The Fat Resistance Diet

Brown Rice Better for Preventing Diabetes


You might want to think twice when you choose rice.


Brown Rice Better for Preventing DiabetesA recent study from the Harvard School of Public Health compared the impact on diabetes risk from eating brown rice or white rice.The research indicates that white rice could boost the risk of diabetes.


But eating brown rice was associated with a lowered risk of diabetes for people in the study. The researchers concluded that switching from refined grains to whole grains, such as switching from white rice to brown rice, may lower risk of type 2 diabetes.


This research is further confirmation of the whole foods approach, including brown rice, we advocate in The Fat Resistance Diet.The study was supported by research grants from the National Institutes of Health (NIH) and recently published in the Archives of Internal Medicine.


Read the full release from the Archives here:


Study Examines Relationship Between Type of Rice Consumption and Diabetes Risk


CHICAGO—Consuming more white rice appears to be associated with a higher risk for developing type 2 diabetes, whereas consuming more brown rice may be associated with a lower risk for the disease, according to a report in the June 14 issue of Archives of Internal Medicine, one of the JAMA/Archives journals.


"Rice has been a staple food in Asian countries for centuries," the authors write as background information in the article. "By the 20th century, the advance of grain-processing technology made large-scale production of refined grains possible. Through refining processes, the outer bran and germ portions of intact rice grains (i.e., brown rice) are removed to produce white rice that primarily consists of starchy endosperm." U.S. rice consumption is lower than that in Asian countries but is increasing rapidly, and more than 70 percent of the rice consumed is white.


Qi Sun, M.D., Sc.D., of Harvard School of Public Health, Boston, and colleagues assessed rice consumption and diabetes risk among 39,765 men and 157,463 women in three large studies: the Health Professionals Follow-Up Study and the Nurses' Health Study I and II.


After adjusting for age and other lifestyle and dietary risk factors, those who consumed five or more servings of white rice per week had a 17 percent increased risk of diabetes compared with those who consumed less than one serving per month. In contrast, eating two or more servings of brown rice per week was associated with an 11 percent reduced risk of developing type 2 diabetes than eating less than one serving per month.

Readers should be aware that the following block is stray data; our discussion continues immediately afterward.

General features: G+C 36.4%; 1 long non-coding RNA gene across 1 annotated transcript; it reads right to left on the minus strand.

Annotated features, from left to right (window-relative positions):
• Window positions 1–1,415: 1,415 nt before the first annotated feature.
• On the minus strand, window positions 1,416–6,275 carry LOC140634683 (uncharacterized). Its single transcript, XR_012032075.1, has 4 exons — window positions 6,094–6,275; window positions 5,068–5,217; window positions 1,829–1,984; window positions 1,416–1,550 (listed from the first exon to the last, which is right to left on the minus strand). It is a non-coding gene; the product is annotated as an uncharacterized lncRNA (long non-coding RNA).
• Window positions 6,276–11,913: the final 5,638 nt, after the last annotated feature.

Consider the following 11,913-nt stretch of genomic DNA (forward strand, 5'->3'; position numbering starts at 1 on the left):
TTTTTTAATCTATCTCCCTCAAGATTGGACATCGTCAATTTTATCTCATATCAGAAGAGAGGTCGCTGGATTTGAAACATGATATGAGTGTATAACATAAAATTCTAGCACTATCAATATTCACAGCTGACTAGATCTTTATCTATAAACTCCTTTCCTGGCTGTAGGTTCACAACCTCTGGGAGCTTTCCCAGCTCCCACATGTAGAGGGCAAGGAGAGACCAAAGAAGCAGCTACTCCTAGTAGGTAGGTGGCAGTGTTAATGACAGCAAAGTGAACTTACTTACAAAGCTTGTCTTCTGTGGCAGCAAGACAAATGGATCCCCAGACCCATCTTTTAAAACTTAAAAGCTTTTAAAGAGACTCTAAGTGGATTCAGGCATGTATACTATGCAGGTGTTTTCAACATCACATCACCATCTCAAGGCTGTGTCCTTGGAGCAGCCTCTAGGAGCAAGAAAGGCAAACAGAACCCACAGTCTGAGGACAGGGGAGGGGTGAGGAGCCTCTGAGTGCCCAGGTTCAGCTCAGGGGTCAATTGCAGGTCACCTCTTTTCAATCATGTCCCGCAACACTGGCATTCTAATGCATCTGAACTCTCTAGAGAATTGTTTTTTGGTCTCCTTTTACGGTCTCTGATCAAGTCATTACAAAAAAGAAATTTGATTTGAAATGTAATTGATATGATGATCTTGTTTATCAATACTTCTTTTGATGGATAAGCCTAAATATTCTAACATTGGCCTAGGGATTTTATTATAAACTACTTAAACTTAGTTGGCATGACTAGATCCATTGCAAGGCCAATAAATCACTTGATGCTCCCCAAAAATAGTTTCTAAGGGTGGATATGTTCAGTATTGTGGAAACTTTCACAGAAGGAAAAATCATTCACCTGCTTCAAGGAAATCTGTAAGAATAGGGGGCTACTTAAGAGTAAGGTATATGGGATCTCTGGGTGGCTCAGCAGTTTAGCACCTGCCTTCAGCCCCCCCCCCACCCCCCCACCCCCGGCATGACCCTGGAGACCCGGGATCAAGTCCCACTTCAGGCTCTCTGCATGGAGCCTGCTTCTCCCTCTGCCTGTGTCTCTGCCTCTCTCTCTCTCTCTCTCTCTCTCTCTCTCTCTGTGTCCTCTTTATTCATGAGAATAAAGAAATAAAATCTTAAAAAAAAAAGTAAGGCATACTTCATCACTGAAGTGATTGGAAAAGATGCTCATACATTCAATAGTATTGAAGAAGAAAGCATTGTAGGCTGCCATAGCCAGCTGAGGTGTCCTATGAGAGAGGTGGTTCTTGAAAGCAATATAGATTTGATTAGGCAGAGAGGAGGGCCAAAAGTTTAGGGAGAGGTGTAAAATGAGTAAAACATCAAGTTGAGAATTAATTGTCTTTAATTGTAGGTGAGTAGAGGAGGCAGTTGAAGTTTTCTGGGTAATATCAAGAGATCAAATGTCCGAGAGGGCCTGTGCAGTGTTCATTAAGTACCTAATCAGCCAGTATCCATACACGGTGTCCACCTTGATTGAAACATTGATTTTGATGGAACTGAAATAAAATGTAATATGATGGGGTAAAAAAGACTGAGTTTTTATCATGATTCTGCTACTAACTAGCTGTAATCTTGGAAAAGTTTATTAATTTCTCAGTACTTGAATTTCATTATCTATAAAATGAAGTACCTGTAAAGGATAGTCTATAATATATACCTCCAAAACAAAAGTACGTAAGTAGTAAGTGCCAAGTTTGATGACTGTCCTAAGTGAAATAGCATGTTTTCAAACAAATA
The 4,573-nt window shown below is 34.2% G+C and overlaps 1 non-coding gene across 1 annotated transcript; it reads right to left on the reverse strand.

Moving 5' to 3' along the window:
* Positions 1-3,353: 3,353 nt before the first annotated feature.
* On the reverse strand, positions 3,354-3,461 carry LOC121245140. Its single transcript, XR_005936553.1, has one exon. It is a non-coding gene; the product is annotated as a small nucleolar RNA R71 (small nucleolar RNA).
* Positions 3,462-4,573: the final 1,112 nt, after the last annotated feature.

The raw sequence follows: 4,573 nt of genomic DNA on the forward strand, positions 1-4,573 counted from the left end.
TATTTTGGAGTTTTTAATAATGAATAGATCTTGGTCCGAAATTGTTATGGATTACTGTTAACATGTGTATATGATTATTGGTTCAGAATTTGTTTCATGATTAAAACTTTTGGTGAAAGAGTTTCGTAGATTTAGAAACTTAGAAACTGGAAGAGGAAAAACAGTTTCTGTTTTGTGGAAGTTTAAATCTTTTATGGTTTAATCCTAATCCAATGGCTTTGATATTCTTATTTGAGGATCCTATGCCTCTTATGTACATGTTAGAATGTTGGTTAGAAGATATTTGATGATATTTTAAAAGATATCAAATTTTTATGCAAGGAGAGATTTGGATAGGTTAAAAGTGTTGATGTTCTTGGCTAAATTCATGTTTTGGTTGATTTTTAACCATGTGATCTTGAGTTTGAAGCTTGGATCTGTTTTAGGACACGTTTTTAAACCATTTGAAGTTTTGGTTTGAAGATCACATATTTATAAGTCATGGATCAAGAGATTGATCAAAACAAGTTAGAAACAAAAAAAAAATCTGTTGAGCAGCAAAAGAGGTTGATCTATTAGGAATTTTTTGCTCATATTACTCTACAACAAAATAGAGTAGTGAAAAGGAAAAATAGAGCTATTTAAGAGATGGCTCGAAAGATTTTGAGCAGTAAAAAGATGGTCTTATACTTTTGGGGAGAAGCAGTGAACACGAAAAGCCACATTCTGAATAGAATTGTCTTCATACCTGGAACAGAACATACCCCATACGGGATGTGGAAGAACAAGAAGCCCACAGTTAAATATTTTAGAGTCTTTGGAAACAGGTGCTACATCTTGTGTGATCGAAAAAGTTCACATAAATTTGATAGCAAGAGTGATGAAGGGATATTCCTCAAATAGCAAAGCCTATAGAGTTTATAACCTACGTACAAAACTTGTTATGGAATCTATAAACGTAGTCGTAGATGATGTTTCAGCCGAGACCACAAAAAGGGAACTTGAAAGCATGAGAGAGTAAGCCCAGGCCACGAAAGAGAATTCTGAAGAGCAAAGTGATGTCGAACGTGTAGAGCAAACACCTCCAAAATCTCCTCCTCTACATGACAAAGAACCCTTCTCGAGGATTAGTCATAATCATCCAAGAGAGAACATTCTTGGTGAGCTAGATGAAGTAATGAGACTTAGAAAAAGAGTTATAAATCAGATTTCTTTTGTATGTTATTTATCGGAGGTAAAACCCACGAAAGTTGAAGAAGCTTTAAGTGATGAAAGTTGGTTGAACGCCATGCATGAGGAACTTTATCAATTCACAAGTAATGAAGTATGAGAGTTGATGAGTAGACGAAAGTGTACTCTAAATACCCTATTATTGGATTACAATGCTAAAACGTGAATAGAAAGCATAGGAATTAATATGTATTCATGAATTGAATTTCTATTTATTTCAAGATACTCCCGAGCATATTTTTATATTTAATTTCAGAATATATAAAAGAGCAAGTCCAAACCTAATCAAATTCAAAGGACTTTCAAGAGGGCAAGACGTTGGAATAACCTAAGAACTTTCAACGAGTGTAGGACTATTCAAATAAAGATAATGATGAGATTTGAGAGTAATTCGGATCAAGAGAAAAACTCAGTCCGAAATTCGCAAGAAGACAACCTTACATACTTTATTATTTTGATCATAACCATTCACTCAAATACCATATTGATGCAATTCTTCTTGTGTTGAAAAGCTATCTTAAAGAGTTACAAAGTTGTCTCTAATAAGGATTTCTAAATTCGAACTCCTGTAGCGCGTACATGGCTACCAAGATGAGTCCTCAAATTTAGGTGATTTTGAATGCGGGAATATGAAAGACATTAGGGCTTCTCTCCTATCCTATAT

Based on the results, the researchers estimated that replacing 50 grams (equivalent to one-third of a serving) of white rice per day with the same amount of brown rice would be associated with a 16 percent lower risk of type 2 diabetes. Replacing white rice with whole grains as a group could be associated with a risk reduction as great as 36 percent.


In general, white rice has a higher glycemic index—a measure of how much a food raises blood glucose levels compared with the same amount of glucose or white bread—than brown rice, the authors note. "The high glycemic index of white rice consumption is likely the consequence of disrupting the physical and botanical structure of rice grains during the refining process, in which almost all the bran and some of the germ are removed," they write. "The other consequence of the refining process includes loss of fiber, vitamins, magnesium and other minerals, lignans, phytoestrogens and phytic acid, many of which may be protective factors for diabetes risk."


The current Dietary Guidelines for Americans recommend that at least half of carbohydrate intake come from whole grains. "From a public health point of view, replacing refined grains such as white rice by whole grains, including brown rice, should be recommended to facilitate the prevention of type 2 diabetes," the authors conclude.


Editor's Note: This study was supported by research grants from the National Institutes of Health.


Author Affiliations: Departments of Nutrition (Drs Sun, van Dam, Willett, and Hu and Ms Malik), Epidemiology (Drs Spiegelman, van Dam, Holmes, Willett, and Hu and Ms Malik), and Biostatistics (Dr Spiegelman), Harvard School of Public Health; the Channing Laboratory (Drs van Dam, Holmes, Willett, and Hu), Department of Medicine, Brigham and Women's Hospital and Harvard Medical School; all at Boston, Massachusetts.





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